Animal Emotions

Do animals think and feel?

Killer whales, dog-saving dolphins, wolves, and brilliant birds: Animals in the news

Animals continue to amaze us with their cognitive and emotional capacities

Nonhuman animals ("animals") do many unbelievable things. Of course, we shouldn't be surprised about recent discoveries if we give animals credit for who they really are, incredibly intelligent, emotional and moral beings. 

Lately, we've been learning a lot about our non-human kin. Killer whales apparently are rather deserving of their name. They do indeed kill other whales including young gray whale calfs and also block their migration path. The young grays who are killed serve as food for many other species and it's becoming clear that killer whales play a major role in the structure of marine ecosystems. 

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Dolphins have also made the news. An 11 year-old doberman pincher named Turbo was rescued by dolphins after she went missing for 15 hours. Turbo was discovered in a canal surrounded by dolphins. Her human companion said that she never would have been able to tread water for that long and survive. 

Wolves too are making news. While we know that wolves and their descendants, domestic dogs, show variations in behavior, some explainable by the close relationship that dogs have had with humans during the long domestication process, we're now learning that when we pay attention to the the details of these studies there are more subtle differences that can be explained by what wolves and dogs need to do in their daily lives. A recent study by Friedericke Range and her colleagues showed that while wolves and dogs can follow human cues, there are differences that can be explained by what wolves need to be as cooperative group-living carnivores (for a review of this study see).  Wolves, but not dogs, follow the gaze of a person who looks into the distance. They also can follow our gaze around a barrier. Dr. Range concludes, "The two types of gaze-following abilities seem to require different mental skills ... It may be that the talent for following another's gaze while looking in the distance is innate, almost a 'reflexive reaction ... But the ability to understand that your social pal is looking at something behind a barrier may develop only in species that are either highly cooperative or highly competitive—something that needs further testing." More biologically relevant studies like this need to be done on other species so that we can learn about how, for example, different cognitive skills evolved as a function of social living.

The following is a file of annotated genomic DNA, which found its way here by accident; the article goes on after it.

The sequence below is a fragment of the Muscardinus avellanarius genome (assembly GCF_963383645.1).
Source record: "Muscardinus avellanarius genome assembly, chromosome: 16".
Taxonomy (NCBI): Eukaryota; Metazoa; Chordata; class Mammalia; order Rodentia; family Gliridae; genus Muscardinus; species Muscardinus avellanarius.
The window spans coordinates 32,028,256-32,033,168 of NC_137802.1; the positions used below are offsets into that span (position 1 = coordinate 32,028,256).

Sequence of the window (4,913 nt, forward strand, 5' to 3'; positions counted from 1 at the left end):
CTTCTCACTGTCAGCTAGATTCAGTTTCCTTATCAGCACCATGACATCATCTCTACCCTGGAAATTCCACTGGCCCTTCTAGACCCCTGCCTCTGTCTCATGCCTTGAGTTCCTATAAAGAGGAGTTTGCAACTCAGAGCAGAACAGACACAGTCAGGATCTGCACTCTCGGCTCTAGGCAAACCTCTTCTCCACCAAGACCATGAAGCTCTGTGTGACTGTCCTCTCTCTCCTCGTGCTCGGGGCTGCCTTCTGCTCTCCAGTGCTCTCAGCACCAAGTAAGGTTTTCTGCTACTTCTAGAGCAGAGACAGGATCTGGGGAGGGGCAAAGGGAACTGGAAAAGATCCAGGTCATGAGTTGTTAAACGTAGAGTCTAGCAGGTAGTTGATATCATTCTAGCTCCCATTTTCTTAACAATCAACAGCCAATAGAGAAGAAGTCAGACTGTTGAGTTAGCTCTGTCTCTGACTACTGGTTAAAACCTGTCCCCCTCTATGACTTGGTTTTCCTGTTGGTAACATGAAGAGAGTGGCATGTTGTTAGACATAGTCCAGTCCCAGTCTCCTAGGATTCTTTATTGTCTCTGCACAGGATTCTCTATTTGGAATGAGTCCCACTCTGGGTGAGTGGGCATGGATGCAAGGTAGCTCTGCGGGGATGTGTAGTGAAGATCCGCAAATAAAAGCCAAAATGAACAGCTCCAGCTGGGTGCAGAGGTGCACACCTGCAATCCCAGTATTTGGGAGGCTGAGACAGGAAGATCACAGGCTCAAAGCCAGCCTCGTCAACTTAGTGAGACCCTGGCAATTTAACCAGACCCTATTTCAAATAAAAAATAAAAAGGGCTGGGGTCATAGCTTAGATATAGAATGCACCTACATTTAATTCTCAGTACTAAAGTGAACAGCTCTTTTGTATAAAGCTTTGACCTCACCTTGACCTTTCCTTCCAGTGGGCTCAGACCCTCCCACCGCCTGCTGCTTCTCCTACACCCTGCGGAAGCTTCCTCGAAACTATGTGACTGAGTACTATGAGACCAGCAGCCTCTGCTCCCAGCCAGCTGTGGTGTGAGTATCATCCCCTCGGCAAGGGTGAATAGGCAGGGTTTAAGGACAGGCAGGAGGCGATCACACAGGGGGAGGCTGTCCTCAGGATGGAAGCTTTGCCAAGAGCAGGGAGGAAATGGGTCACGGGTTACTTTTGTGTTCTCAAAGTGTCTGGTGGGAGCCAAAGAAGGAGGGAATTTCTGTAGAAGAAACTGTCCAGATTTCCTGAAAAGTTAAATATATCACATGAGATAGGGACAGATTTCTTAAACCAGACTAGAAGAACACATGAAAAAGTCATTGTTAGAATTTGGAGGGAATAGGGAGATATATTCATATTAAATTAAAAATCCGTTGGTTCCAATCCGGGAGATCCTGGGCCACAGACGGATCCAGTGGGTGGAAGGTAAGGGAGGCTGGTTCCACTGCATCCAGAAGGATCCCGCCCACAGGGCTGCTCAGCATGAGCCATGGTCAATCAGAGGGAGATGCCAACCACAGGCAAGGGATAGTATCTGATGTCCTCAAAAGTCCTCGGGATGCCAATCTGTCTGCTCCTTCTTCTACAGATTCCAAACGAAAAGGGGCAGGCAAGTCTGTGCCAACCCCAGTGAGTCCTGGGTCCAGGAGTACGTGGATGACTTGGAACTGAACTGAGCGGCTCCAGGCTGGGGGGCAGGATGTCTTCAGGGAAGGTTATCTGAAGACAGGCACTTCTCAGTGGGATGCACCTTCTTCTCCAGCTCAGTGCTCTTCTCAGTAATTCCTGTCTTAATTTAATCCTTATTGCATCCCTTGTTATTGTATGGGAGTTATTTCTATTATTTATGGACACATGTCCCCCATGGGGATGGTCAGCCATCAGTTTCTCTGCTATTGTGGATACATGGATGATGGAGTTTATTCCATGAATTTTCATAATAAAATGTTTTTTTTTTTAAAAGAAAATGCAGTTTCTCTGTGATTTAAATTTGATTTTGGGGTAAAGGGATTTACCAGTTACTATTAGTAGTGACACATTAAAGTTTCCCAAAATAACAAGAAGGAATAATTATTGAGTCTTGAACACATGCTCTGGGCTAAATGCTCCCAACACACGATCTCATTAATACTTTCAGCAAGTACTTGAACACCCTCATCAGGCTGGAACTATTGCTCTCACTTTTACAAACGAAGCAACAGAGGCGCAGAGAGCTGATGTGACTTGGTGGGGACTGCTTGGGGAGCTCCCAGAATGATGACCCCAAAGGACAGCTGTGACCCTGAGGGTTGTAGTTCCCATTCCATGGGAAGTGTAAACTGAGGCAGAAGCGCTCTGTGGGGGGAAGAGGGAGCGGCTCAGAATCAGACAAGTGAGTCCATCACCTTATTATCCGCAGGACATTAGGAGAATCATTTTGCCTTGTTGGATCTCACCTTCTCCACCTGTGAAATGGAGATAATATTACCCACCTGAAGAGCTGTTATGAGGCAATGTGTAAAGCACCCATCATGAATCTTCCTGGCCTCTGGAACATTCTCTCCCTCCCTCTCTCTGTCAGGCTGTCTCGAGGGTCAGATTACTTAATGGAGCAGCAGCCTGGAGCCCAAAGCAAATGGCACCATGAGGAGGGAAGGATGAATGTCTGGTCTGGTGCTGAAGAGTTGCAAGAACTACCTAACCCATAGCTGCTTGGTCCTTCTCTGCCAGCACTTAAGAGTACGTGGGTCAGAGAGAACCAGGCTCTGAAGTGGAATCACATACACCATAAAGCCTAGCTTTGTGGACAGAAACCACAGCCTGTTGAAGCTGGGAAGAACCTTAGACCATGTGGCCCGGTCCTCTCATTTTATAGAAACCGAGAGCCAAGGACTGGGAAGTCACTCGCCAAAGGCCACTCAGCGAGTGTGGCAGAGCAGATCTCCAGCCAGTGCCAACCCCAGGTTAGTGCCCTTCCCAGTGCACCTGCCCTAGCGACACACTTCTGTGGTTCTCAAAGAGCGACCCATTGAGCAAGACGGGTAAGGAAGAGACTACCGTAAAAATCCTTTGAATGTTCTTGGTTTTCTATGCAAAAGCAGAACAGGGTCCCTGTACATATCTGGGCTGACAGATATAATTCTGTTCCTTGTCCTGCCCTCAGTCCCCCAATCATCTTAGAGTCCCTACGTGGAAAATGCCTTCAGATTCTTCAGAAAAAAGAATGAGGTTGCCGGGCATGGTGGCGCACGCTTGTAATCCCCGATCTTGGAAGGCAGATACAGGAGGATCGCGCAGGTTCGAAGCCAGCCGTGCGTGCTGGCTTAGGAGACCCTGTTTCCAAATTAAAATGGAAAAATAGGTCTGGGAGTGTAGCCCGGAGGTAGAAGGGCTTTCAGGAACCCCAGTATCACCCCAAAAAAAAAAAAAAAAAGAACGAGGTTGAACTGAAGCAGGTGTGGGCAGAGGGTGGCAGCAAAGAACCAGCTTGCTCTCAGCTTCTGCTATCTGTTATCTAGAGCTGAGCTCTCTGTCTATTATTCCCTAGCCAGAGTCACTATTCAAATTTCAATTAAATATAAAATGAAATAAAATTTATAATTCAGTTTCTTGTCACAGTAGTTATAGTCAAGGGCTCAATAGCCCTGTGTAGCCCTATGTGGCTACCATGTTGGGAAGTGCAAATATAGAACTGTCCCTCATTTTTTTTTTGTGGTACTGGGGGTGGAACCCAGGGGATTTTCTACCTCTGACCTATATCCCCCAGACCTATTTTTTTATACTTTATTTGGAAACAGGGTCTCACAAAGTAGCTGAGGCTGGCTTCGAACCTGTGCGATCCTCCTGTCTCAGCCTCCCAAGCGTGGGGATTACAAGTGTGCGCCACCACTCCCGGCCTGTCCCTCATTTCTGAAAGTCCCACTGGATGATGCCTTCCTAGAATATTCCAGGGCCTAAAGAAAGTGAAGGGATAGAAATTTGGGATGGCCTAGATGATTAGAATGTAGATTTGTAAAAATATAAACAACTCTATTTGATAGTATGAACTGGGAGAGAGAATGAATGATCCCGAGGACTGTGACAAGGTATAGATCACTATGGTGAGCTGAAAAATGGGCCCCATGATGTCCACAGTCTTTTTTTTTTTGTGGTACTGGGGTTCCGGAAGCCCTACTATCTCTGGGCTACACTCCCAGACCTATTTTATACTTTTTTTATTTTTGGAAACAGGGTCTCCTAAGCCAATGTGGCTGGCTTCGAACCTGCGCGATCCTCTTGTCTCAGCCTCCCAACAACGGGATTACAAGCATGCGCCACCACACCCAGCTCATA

Finally, while chimpanzees are smart, western scrub jays, small brains and all, outsmart our close kin. Jays not only can find hidden food but know how long it's been there and whether its rotted. Chimpanzees can remember where they hid good but don't seem to remember how long ago it was stored. We also know that New Caledonian crows make and use more sophisticated tools than chimpanzees. It's just fine to be a bird-brain. 

Stay tuned for more about animals in the news. 


 

 

 

Marc Bekoff, Ph.D., is Professor Emeritus of Ecology and Evolutionary Biology at the University of Colorado, Boulder.

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